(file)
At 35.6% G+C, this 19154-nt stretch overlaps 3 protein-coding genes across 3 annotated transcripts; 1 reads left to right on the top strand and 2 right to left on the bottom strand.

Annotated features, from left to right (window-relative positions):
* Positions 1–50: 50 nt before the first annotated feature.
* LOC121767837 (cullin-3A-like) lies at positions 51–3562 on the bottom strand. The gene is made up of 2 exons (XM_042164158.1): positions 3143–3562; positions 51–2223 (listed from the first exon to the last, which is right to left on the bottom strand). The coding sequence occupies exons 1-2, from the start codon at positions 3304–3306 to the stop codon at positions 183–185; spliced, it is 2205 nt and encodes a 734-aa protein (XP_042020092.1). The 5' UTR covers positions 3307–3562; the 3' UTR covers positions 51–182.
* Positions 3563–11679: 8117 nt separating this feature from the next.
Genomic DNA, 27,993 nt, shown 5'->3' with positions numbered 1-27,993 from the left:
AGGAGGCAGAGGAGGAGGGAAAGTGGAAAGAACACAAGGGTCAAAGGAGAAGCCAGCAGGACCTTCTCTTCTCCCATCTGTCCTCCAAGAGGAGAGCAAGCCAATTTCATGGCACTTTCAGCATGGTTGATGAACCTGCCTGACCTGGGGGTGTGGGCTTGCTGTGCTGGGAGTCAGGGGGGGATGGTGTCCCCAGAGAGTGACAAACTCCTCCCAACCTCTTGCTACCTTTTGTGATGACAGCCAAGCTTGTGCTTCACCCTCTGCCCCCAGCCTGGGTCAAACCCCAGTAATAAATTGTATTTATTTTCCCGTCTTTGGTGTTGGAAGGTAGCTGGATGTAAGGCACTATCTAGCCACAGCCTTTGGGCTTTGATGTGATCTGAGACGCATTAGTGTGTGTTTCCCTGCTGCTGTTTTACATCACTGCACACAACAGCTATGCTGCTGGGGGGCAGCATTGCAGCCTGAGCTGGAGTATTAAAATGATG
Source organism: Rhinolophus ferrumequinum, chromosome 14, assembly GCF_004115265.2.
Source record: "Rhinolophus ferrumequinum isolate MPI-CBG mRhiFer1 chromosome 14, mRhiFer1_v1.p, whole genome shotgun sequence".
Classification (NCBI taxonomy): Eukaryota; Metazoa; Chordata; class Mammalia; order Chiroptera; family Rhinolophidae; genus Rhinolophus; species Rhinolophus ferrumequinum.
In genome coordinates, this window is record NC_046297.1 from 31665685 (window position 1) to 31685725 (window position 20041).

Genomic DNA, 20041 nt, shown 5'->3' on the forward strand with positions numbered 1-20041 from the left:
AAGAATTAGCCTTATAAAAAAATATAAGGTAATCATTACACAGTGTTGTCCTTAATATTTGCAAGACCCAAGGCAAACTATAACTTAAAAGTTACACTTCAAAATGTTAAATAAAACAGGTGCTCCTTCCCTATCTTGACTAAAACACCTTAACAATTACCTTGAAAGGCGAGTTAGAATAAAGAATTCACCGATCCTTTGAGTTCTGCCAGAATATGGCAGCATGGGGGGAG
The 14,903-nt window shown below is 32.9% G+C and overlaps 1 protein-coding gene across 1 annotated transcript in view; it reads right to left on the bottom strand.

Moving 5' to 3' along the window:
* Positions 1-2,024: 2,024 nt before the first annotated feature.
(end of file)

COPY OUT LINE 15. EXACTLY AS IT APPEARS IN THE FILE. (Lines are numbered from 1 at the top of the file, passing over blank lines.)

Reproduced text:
Moving 5' to 3' along the window: